Biking: First Day Observations

Although Brooklyn and biking seem to go hand in hand, I never jumped on that band wagon. I rode a bike around my suburban neighborhood as a kid, I’ll ride when at the beach or doing a winery tour in Argentina (because that’s safe), but since I moved to Brooklyn 1.5 years ago I have never thought of getting a bike. Well, that’s a lie. I’ve thought about it, and then realized how scared and amateur I would feel. So, I’ve stuck to what I know well – public transportation and walking.

Until this month. When my sister and I were in Portsmouth in the beginning of August our awesome hotel had bikes for guests to borrow. We took them around town, riding along the water, through the residential area, to breakfast, and on to a little island. It was a fast, fun way to explore the city, allowing us to discover things we probably would not have on foot. I thought, “Hey, how convenient would this be in Brooklyn.. riding to the store, the gym, friend’s places, the park, work.. so much faster than walking and so much nicer than the subway.” Since then I’ve been doing some research, ie asking all my biking friends what they think. My friends run the gamut – from casual Kmart to fancy $4,000 and everything in between. I realized there were a lot of important features I needed to know about – road bikes vs cruisers, gears vs no gears, the height, the fenders, the wheels, how old and heavy (I live on the 4th floor of a walk up) is it, does it need work done?

After a couple weeks of online shopping and asking friends and families tons of questions, I went to check out a Pacific Shorewood Cruiser I found on Craiglist. It was within my price range, had all the features I wanted, and was super cute! I took it for a test drive and was sold. Today I rode to work for the first time, a little over 3.5 miles, and it was awesome. I wasn’t as nervous as I thought, and in fact felt really comfortable. I have a lot to learn about bike etiquette and do’s and don’ts, but here are my first day observations and questions:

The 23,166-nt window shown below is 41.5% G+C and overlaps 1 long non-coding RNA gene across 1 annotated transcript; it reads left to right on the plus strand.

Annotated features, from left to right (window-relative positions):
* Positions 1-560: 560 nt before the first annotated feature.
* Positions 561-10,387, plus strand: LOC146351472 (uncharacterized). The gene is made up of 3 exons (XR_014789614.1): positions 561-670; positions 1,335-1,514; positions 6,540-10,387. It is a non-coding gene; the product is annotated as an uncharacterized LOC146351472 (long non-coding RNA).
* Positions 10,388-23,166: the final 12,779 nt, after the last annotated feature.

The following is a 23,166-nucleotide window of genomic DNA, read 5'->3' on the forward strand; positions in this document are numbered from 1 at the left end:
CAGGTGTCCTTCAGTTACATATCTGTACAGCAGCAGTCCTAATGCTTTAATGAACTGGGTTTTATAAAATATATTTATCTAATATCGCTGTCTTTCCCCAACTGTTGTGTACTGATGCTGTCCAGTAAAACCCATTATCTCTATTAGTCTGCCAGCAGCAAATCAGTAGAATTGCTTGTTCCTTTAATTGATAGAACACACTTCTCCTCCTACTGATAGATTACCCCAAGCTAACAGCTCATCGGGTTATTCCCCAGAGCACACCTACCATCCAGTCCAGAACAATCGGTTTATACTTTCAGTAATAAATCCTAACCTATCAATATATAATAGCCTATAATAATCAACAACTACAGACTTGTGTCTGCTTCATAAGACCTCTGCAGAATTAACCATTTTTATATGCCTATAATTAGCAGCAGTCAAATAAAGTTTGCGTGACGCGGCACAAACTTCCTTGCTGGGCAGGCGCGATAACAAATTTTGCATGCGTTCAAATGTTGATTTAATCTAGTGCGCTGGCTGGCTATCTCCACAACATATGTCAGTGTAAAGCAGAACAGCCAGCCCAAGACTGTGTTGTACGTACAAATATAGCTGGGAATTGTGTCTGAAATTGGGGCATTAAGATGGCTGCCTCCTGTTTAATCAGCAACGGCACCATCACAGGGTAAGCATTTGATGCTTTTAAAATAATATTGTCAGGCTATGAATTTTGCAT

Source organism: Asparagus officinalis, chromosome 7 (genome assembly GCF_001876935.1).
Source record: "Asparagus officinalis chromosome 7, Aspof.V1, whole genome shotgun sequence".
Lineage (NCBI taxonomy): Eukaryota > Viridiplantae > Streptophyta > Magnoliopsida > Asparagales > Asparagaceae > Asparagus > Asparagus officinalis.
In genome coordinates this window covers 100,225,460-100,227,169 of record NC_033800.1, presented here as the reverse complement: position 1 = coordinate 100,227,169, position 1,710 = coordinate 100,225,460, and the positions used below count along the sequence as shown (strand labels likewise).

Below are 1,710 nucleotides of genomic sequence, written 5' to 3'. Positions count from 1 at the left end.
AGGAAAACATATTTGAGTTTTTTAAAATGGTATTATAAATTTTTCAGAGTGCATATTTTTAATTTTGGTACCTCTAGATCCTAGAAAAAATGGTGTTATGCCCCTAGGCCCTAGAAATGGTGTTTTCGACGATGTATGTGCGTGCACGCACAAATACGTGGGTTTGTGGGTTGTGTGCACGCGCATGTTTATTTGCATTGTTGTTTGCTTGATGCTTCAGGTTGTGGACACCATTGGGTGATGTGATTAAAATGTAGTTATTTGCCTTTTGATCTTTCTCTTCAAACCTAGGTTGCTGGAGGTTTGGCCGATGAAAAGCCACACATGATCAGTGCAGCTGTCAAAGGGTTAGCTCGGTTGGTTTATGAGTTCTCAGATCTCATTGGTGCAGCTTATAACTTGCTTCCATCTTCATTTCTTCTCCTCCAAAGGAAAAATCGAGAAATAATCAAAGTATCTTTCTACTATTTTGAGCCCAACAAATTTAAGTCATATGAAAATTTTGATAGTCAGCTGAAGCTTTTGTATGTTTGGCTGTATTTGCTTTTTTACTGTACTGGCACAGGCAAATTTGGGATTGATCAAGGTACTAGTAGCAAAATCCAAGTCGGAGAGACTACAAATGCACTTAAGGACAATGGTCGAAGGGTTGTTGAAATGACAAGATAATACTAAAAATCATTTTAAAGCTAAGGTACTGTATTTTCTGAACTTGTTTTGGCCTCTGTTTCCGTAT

• On days I decide to ride to work, my commute will be cut by 15-20 minutes.
  • Cars actually seem to be aware of bikers, even on streets with no bike lanes. Brooklyn is sure to be better about this than Manhattan, though. Or maybe I was in the way of traffic and they were being nice? I’ll have to figure that one out.
  • Who has the right of way when you’re in the bike line and you’re going straight but traffic is making a turn in front of you?
  • How closely do bikes have to follow traffic laws? Is it OK to go through a red light if there are no cars coming in the opposite direction?
  • I don’t care how many vents your helmet claims to have to prevent you from getting hot, your head will still sweat.
  • I will be slower than most bikers at first, although I was glad to see that all bikers go at different paces.
  • Related to above, what’s the etiquette on bike passing?
I dropped my bike off to get tuned up and realized I am going to miss it for the next few days. I see the start of a great relationship.
M
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